I reached out. Being a Quaker is a huge part of who I am. I assume people know this. It is difficult to put this over to people in words, especially as it’s taken me years to understand this far. In meeting for worship, everything looks so ordered, doesn’t it, sitting there quietly in the stillness in the circle.
It’s where I meet with God. But it’s not the only place. In fact, in my breathing and movement exercises, during my daily ‘20 minute morning prayer’, when walking to work or even chopping my vegetables for the evening meal, I feel I am opening to God’s presence. It’s practice. And there are times when I do find it.
‘How is your meeting, friend?’ ‘I’d say we are a happy meeting and we’re a small crew.’ For some reason, I thought back to when, long ago, a friend, Elaine, welcomed me to my meeting. ‘I’m sorry we’re not a friendly meeting’, she’d say. Now that she’s getting older and trying to cope with Alzheimers, I tell her when I see her how friendly we are now and how grateful I am to her.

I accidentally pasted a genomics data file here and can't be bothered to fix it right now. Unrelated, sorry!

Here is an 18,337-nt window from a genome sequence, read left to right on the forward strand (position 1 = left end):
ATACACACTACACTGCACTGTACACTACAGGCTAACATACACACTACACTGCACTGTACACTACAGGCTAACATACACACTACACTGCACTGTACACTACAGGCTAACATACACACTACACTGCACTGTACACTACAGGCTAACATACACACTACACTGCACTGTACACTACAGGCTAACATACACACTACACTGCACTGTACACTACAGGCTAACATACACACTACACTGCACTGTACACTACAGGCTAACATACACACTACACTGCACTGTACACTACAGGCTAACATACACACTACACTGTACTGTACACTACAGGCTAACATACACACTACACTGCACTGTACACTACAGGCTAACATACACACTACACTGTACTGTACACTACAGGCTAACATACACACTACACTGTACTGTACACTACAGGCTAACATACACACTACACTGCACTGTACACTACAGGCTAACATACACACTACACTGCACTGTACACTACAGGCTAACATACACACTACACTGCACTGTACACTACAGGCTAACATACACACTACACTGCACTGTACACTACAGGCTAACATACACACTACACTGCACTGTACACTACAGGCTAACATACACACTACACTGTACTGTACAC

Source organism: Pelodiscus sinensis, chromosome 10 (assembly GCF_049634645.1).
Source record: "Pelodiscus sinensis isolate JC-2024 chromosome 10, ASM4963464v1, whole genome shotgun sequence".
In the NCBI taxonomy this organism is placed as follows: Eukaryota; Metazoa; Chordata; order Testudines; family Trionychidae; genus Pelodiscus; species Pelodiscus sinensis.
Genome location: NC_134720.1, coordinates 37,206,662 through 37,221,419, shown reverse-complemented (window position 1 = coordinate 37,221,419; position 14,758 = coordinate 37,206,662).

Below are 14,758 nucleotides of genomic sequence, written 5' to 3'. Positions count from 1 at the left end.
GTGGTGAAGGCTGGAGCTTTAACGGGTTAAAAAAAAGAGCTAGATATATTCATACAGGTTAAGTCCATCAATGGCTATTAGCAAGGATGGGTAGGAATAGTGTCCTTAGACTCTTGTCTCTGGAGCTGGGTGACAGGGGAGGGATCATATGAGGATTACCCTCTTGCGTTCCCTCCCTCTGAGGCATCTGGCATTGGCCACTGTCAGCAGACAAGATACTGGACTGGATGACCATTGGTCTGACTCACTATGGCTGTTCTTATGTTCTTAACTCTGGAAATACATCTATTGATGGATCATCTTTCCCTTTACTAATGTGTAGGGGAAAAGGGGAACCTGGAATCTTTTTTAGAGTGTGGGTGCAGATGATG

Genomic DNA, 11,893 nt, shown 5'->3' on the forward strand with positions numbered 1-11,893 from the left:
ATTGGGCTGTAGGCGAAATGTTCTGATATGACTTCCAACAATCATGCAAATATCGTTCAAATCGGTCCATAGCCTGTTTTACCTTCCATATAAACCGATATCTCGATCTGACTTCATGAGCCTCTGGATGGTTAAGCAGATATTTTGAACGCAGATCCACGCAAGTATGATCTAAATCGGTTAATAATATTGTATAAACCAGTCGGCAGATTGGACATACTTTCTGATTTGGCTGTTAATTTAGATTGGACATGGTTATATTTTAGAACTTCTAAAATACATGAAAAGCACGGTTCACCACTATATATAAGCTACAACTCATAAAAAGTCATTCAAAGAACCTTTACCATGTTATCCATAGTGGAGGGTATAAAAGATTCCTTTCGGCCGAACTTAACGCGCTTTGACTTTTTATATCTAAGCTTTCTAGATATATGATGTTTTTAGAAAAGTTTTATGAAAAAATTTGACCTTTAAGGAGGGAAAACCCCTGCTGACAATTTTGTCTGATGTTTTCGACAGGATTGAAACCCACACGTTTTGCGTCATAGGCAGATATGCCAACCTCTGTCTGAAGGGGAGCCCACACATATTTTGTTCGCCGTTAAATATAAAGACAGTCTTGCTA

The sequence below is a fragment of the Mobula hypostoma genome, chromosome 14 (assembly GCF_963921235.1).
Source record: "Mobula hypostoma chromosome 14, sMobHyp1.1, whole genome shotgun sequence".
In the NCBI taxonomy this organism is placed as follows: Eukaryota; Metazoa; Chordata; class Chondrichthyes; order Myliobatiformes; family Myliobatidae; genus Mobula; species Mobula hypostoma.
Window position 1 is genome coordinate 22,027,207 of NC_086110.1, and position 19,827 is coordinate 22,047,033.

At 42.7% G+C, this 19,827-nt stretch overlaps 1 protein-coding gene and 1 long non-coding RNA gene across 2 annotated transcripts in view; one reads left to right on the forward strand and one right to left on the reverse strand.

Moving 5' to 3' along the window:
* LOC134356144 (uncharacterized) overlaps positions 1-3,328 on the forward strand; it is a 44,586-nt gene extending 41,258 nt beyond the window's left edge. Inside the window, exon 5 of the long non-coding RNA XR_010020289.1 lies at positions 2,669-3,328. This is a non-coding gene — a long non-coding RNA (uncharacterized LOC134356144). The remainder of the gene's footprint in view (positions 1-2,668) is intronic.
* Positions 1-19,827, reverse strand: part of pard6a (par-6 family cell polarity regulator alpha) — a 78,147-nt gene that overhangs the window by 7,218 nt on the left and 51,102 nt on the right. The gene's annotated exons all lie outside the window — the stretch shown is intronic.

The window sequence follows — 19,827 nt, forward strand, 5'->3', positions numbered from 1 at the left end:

Just a few weeks ago, I opened up the meeting house and welcomed a young man attending for the first time. He’d once met a Quaker, called Barbara, when he was a kid. ‘She used to come round and visit me mum. She made a mac out of old crisp packets.’ She did! I remember her wearing it to meeting and thinking…oh, well, you can imagine. But I saw her face. I pictured her singing in ministry, which she did often. She recited poetry by heart as ministry too. I didn’t know it then but she was one of the most remarkable women I’ve ever met.
Barbara, along with another friend, Julia, who’s still very much part of our local meeting, were the first people I ever heard singing during meeting for worship. ‘So, you can do that, then? People sing? And that’s ministry too..?
I recall absent friends.